Tornado Emergencies – Worthwhile?

Velocity signature for tornado heading into West Springfield. Ironically, there was no tornado warning at this point in the storm's life.

There’s no question we’ve been desensitized to tornado warnings (see this blog post by James Spann). There are far too many warnings that turn out to be false alarms. Warnings can cover hundreds of square miles and even a large tornado would do damage over a miniscule section of the warned area. In fact at least 80 percent of warnings don’t even wind up verifying with any touchdown at all!

Part of the problem is that our technology is only so good. Extra doppler radars would cut down on the number of false alarms but there’s little chance we’ll double or triple the existing network. It seems to me, and this isn’t a criticism, that the National Weather Service tends to overwarn to cover their butts. I can’t blame them.

Given the public complacency the NWS has been issuing “tornado emergencies” within tornado warnings in rare cases where a large or violent tornado has been confirmed on the ground. The first one was issued in the May 3, 1999 Oklahoma City tornado and 82 have been issued since.

Here’s some interesting research from Patrick Marsh at OU. He found that the false alarm ratio is surprisingly high for something that is supposed to be issued only in the most extreme cases. In fact using significant tornadoes (EF2 or greater) the false alarm ratio is 46%!

So what’s the solution if tornado emergencies aren’t? How do we differentiate a run of the mill tornado warning for a storm that will be lucky if it can produce a 60 mph wind gust and a monster supercell dropping an EF3 or greater tornado in downtown Springfield? Should they all be covered by the same kind of warning?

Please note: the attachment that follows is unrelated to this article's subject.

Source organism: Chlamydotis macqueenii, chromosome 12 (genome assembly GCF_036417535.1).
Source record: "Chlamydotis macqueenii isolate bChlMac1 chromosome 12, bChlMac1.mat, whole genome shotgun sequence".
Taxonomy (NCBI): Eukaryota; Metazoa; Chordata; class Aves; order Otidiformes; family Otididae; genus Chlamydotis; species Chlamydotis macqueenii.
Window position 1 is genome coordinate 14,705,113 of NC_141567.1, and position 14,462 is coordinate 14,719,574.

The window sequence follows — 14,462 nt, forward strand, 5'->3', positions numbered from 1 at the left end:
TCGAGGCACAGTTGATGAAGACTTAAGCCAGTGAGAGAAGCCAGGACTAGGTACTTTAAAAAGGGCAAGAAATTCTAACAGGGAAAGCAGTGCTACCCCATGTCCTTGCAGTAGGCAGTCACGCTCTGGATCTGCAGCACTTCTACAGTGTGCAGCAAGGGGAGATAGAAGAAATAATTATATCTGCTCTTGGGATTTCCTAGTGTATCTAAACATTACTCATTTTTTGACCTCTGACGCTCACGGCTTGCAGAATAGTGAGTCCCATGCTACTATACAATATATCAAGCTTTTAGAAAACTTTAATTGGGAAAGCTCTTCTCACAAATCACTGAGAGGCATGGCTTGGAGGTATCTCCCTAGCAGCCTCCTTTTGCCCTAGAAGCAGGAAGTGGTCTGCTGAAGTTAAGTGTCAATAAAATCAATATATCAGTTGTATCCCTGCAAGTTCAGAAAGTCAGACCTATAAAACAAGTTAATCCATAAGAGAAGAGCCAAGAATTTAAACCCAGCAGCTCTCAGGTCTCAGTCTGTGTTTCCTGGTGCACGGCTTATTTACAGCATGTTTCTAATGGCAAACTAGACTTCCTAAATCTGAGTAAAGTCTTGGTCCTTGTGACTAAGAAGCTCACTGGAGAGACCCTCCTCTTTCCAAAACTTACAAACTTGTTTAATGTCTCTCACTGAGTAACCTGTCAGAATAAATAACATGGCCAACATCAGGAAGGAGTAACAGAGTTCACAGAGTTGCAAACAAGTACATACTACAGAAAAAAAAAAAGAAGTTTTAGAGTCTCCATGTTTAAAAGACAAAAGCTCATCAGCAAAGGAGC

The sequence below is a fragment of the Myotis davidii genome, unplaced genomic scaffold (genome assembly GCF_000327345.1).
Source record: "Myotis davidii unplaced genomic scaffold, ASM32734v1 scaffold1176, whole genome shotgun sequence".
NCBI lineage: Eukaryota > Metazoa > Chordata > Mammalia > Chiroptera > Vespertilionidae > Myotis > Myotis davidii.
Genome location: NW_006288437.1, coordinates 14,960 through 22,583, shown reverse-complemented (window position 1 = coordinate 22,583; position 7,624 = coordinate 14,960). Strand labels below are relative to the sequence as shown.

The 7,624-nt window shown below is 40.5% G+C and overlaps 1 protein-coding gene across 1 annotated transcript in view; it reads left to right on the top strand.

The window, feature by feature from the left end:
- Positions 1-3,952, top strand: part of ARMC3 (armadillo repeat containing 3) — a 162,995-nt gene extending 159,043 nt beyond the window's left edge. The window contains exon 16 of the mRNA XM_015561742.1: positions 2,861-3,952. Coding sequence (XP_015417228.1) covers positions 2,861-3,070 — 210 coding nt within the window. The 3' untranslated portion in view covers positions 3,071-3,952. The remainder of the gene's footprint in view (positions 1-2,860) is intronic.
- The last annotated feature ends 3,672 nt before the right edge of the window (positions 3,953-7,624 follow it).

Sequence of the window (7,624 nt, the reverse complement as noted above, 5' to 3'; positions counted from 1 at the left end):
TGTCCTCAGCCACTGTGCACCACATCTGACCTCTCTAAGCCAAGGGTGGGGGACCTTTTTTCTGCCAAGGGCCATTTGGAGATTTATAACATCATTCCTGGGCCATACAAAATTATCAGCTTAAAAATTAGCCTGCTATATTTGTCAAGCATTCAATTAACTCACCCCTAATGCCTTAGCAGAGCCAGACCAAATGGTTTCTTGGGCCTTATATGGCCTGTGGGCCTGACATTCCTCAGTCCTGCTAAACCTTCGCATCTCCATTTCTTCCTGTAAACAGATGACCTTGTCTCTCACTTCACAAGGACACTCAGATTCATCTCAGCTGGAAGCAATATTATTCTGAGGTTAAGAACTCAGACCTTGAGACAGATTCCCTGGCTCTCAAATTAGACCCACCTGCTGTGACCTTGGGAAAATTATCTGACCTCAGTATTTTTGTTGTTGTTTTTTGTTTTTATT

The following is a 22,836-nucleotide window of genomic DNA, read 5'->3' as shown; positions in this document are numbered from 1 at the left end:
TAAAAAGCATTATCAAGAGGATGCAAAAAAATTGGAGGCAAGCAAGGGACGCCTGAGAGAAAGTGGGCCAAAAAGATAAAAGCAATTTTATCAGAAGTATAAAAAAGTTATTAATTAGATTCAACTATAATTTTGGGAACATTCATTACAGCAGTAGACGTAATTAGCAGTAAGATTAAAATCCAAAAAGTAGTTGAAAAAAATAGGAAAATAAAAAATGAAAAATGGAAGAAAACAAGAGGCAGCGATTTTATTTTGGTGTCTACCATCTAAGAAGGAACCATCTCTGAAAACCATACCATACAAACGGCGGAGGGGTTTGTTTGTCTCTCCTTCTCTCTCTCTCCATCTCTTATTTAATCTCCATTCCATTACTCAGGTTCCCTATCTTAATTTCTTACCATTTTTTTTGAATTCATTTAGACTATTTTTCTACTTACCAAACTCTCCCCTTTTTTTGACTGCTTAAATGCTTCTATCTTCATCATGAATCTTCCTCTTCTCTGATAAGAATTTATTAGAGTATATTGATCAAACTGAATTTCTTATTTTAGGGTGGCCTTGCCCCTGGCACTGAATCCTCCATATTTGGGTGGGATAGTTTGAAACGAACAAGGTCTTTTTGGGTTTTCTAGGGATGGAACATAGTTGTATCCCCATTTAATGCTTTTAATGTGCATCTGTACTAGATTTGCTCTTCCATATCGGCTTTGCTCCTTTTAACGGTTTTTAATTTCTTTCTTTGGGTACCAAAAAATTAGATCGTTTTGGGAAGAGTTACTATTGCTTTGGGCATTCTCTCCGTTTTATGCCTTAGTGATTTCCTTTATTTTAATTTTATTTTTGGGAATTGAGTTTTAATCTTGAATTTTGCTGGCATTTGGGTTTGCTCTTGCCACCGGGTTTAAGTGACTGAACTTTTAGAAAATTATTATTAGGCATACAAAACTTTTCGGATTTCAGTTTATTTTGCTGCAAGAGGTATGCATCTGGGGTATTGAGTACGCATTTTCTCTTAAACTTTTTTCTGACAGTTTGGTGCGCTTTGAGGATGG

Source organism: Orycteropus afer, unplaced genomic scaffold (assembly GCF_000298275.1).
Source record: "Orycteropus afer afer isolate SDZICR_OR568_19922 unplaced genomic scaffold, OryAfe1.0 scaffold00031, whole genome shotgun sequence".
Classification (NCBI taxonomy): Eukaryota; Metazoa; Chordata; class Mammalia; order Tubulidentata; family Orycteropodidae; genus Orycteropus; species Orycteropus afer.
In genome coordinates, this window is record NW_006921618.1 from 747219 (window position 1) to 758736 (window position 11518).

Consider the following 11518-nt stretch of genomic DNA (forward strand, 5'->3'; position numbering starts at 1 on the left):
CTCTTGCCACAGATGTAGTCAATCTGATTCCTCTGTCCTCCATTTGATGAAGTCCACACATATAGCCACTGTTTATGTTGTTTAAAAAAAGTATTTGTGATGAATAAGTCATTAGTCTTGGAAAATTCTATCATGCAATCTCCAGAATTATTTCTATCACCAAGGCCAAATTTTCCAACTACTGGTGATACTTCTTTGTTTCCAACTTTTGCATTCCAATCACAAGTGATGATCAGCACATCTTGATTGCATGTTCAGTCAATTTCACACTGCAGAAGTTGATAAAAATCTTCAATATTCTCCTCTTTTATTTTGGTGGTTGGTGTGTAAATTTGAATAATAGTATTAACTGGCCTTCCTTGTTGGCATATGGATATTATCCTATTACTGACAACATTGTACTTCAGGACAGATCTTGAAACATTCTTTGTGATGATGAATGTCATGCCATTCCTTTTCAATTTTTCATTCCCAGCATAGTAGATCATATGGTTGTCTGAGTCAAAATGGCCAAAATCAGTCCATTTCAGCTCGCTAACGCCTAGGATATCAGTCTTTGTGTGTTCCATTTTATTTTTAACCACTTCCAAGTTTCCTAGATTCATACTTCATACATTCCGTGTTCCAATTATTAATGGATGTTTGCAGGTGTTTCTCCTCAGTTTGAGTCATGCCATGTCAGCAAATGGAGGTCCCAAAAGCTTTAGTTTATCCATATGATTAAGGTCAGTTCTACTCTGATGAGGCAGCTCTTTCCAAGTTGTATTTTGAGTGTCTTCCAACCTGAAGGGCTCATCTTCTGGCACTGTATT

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3 thoughts on “Tornado Emergencies – Worthwhile?

  1. Hi Ryan,

    It’s irksome to have a t.v. meteorologist tell me “to seek shelter immediately” for a possible tornado touchdown in Thomaston when i live in Southington. Probabilities vs. possibilities. Sometimes I think it is forecast imprecision, sometimes I see it as alarmist hype to maximize viewership. Liability culture+ratings competition= over-warnings. Every thunderstorm isn’t an emergency necessitating breathless urgency. I do appreciate what you folks do…

    • John,

      I agree 100% with you. Part of it is imprecision and part of it is a lack of knowledge that some TV weather people (many aren’t even true meteorologists regardless of how they refer to themselves on air) have about severe weather. I don’t think it’s a ratings ploy – I think that’s too cynical of a view.

      For a marginal threat with a tornado warning I personally tell viewers to be ready to head to a basement or small interior room if they feel threatened. I feel comfortable enough analyzing the storm structure and radar to be able to do that while some others on TV do not and basically will just relay the NWS warning verbatim.

      Part of the problem is with the NWS overwarning and part of the problem is the media – I think both are an issue.

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